Nearly three months before the 2014 release of Captain America: The Winter Soldier, the film’s directors, Joe and Anthony Russo, had already signed on to helm the third installment in Marvel’s Steve Rogers saga, the film that would become Captain America: Civil War.
It might have been a risky move for some, but for the Russos, who have since committed to wrapping up Marvel’s Phase Three by directing the two-part Avengers: Infinity War, the decision was a “no brainer.”
“The experience of making Winter Soldier was fantastic!” Anthony told ET. “We loved what we did creatively, and we didn't feel like the story was finished that we were telling in that film… We wanted to keep going with it.”
ET’s Nischelle Turner was invited on the set of Civil War to chat with the directors about the film, which sees Captain America (Chris Evans) butting heads with fellow Avenger Tony Stark (Robert Downey Jr.), a.k.a. Iron Man, and they revealed that part of the challenge in directing the newest installment was finding the chinks in the armor of the “Star-Spangled Man With a Plan.”
“Part of Captain America's superpower is that he's such a strong, ethical, moral-centered, moral character. He's pretty hard to break on that level,” Anthony explained. “It's hard to deal with a character like that because we like vulnerabilities in our characters and in our storytelling. You have to work really hard on Captain America to find those vulnerabilities.”
“That's one thing we're most excited about in this movie,” he continued. “I think we finally push him in a place that's going to surprise people, and a place that he's never been before -- but it's a very human place.”
Like Winter Soldier, Civil War centers around Captain America and his relationship with old friend and fellow soldier Bucky Barnes (Sebastian Stan), whom the HYDRA baddies have transformed into the merciless Winter Soldier. But most of the Avengers crew also return to take surprising sides in the Cap vs. Iron Man showdown, including the Black Widow (Scarlett Johansson), Falcon (Anthony Mackie), Hawkeye (Jeremy Renner), Scarlet Witch (Elizabeth Olsen), Vision (Paul Bettany), and Rhodey/War Machine (Don Cheadle). Paul Rudd’s Ant-Man character, Scott Lang, also joins the fray as a member of Team Cap.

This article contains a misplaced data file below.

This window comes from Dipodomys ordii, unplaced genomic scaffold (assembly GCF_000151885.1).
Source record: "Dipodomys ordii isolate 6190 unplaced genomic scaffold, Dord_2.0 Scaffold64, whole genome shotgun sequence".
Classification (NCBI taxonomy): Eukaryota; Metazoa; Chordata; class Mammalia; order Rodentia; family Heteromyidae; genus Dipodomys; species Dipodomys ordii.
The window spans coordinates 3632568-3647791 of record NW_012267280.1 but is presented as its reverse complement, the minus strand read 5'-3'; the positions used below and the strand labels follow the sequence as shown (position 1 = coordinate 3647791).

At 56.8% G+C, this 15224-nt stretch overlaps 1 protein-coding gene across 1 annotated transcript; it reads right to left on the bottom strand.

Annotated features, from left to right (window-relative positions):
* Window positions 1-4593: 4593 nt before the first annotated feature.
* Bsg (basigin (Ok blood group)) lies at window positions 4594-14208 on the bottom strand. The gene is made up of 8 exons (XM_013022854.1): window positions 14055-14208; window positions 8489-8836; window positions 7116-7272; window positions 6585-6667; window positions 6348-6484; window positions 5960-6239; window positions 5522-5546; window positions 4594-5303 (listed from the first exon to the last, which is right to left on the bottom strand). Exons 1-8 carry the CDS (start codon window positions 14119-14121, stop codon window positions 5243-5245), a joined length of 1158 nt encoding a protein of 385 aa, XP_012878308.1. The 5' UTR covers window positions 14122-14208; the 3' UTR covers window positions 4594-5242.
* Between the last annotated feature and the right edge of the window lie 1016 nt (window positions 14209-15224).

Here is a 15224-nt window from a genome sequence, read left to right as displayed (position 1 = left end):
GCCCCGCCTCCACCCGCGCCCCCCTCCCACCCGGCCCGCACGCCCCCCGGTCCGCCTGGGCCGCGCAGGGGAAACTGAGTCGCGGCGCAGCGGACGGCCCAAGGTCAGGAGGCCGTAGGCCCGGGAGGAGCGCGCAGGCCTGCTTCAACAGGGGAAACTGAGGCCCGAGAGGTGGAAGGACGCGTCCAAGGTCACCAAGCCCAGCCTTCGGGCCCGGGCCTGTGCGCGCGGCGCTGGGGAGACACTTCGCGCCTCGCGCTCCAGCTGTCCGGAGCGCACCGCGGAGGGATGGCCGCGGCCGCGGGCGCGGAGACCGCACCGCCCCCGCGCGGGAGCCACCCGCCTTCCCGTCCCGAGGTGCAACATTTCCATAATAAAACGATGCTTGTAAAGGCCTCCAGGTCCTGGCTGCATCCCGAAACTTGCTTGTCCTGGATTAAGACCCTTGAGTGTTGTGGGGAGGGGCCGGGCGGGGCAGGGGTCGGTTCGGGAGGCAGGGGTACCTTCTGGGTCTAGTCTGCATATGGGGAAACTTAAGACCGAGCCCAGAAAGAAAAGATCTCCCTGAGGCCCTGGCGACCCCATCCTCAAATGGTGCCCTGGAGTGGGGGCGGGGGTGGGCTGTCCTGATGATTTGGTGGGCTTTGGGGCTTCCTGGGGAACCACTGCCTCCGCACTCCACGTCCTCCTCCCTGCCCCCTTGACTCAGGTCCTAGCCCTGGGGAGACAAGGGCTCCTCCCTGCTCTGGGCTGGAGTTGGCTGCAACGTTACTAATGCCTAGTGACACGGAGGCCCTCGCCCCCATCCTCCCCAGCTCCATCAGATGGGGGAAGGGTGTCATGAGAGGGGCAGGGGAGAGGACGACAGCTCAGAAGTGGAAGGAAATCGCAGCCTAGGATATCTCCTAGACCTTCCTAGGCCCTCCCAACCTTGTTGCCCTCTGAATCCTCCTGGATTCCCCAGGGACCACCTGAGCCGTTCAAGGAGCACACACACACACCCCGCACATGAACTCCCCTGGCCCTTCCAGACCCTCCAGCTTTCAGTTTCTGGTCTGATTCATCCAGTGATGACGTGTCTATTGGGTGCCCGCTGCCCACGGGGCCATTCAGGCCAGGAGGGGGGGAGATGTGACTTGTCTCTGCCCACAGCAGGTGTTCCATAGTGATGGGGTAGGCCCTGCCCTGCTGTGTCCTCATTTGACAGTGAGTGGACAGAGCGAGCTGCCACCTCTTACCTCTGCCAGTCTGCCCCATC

The film even features some new heroic faces -- a quickie origin story for Prince T’Challa of Wakanda (Chadwick Boseman) has us super excited for Ryan Coogler’s standalone Black Panther film, and there’s a surprisingly in-depth intro to Marvel’s new Peter Parker/Spider-Man Tom Holland -- but it’s not exactly Avengers 2.5.
“It's Captain America’s point of view in the film. The main story is it's incredibly personal to him as a character. The movie starts with him. It ends with him,” Joe explained of Civil War. “Some people think it gets overly complicated when you're bringing other characters. But those characters are there to serve us the main storyline. The main storyline is Captain America.”
For the directors, part of the appeal in telling a true Captain America story is the accessibility of the character, who fights bad guys with only his enhanced strength and vibranium shield.
“He doesn't fly across the sky like Iron Man, he doesn't turn into a green giant like Hulk, he doesn't come from another world like Thor,” Anthony related. “He's basically a man, only a little more so. We feel like he has a human-sized scale to him, both in his powers and his sort of relatability.”